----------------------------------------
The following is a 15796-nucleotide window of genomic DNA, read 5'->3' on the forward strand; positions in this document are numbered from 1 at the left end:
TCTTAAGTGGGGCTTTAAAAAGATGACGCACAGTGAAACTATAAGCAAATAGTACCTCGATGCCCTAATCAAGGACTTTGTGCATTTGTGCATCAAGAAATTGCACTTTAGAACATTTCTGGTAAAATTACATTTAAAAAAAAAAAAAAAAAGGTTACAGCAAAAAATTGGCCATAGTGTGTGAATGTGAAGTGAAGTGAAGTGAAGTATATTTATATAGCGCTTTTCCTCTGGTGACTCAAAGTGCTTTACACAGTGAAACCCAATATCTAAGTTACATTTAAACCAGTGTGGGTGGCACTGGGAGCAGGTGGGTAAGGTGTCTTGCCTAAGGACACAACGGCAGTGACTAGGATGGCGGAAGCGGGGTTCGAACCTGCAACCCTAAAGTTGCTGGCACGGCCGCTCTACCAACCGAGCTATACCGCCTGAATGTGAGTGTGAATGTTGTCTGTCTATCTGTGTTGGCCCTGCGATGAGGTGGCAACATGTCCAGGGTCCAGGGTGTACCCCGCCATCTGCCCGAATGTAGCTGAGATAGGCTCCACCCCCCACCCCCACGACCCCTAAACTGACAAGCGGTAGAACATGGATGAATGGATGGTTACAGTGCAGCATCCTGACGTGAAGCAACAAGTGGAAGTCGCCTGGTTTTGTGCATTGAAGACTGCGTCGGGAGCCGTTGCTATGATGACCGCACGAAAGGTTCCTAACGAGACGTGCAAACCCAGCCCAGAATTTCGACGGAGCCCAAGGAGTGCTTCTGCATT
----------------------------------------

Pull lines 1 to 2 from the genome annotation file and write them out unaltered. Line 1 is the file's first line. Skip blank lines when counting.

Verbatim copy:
The following is a 15796-nucleotide window of genomic DNA, read 5'->3' on the forward strand; positions in this document are numbered from 1 at the left end:
TCTTAAGTGGGGCTTTAAAAAGATGACGCACAGTGAAACTATAAGCAAATAGTACCTCGATGCCCTAATCAAGGACTTTGTGCATTTGTGCATCAAGAAATTGCACTTTAGAACATTTCTGGTAAAATTACATTTAAAAAAAAAAAAAAAAAGGTTACAGCAAAAAATTGGCCATAGTGTGTGAATGTGAAGTGAAGTGAAGTGAAGTATATTTATATAGCGCTTTTCCTCTGGTGACTCAAAGTGCTTTACACAGTGAAACCCAATATCTAAGTTACATTTAAACCAGTGTGGGTGGCACTGGGAGCAGGTGGGTAAGGTGTCTTGCCTAAGGACACAACGGCAGTGACTAGGATGGCGGAAGCGGGGTTCGAACCTGCAACCCTAAAGTTGCTGGCACGGCCGCTCTACCAACCGAGCTATACCGCCTGAATGTGAGTGTGAATGTTGTCTGTCTATCTGTGTTGGCCCTGCGATGAGGTGGCAACATGTCCAGGGTCCAGGGTGTACCCCGCCATCTGCCCGAATGTAGCTGAGATAGGCTCCACCCCCCACCCCCACGACCCCTAAACTGACAAGCGGTAGAACATGGATGAATGGATGGTTACAGTGCAGCATCCTGACGTGAAGCAACAAGTGGAAGTCGCCTGGTTTTGTGCATTGAAGACTGCGTCGGGAGCCGTTGCTATGATGACCGCACGAAAGGTTCCTAACGAGACGTGCAAACCCAGCCCAGAATTTCGACGGAGCCCAAGGAGTGCTTCTGCATT